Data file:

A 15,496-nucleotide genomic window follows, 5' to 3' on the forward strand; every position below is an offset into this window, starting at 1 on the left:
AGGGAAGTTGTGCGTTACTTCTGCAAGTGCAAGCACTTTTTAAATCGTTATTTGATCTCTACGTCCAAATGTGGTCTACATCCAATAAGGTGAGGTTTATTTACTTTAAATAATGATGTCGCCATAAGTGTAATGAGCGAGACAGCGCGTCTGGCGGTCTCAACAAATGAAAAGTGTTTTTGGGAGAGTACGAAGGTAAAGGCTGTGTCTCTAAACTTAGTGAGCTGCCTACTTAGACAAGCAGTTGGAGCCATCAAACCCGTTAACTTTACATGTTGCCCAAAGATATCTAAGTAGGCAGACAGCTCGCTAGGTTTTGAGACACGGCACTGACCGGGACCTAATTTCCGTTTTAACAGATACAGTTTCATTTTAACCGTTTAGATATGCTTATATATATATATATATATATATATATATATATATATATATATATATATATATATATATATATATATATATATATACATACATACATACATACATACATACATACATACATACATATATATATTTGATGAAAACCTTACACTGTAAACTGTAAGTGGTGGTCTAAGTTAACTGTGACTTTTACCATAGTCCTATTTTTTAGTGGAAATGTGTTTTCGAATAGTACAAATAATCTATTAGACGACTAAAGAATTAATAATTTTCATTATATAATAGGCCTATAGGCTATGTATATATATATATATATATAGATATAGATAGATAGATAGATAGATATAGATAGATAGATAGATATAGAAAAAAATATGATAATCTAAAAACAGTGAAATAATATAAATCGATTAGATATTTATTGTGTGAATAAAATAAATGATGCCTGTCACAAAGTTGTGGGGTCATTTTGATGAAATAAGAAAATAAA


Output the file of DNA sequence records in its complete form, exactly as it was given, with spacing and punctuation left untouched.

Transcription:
A 15,496-nucleotide genomic window follows, 5' to 3' on the forward strand; every position below is an offset into this window, starting at 1 on the left:
AGGGAAGTTGTGCGTTACTTCTGCAAGTGCAAGCACTTTTTAAATCGTTATTTGATCTCTACGTCCAAATGTGGTCTACATCCAATAAGGTGAGGTTTATTTACTTTAAATAATGATGTCGCCATAAGTGTAATGAGCGAGACAGCGCGTCTGGCGGTCTCAACAAATGAAAAGTGTTTTTGGGAGAGTACGAAGGTAAAGGCTGTGTCTCTAAACTTAGTGAGCTGCCTACTTAGACAAGCAGTTGGAGCCATCAAACCCGTTAACTTTACATGTTGCCCAAAGATATCTAAGTAGGCAGACAGCTCGCTAGGTTTTGAGACACGGCACTGACCGGGACCTAATTTCCGTTTTAACAGATACAGTTTCATTTTAACCGTTTAGATATGCTTATATATATATATATATATATATATATATATATATATATATATATATATATATATATATATATATATATATATATACATACATACATACATACATACATACATACATACATACATATATATATTTGATGAAAACCTTACACTGTAAACTGTAAGTGGTGGTCTAAGTTAACTGTGACTTTTACCATAGTCCTATTTTTTAGTGGAAATGTGTTTTCGAATAGTACAAATAATCTATTAGACGACTAAAGAATTAATAATTTTCATTATATAATAGGCCTATAGGCTATGTATATATATATATATATATAGATATAGATAGATAGATAGATAGATATAGATAGATAGATAGATATAGAAAAAAATATGATAATCTAAAAACAGTGAAATAATATAAATCGATTAGATATTTATTGTGTGAATAAAATAAATGATGCCTGTCACAAAGTTGTGGGGTCATTTTGATGAAATAAGAAAATAAA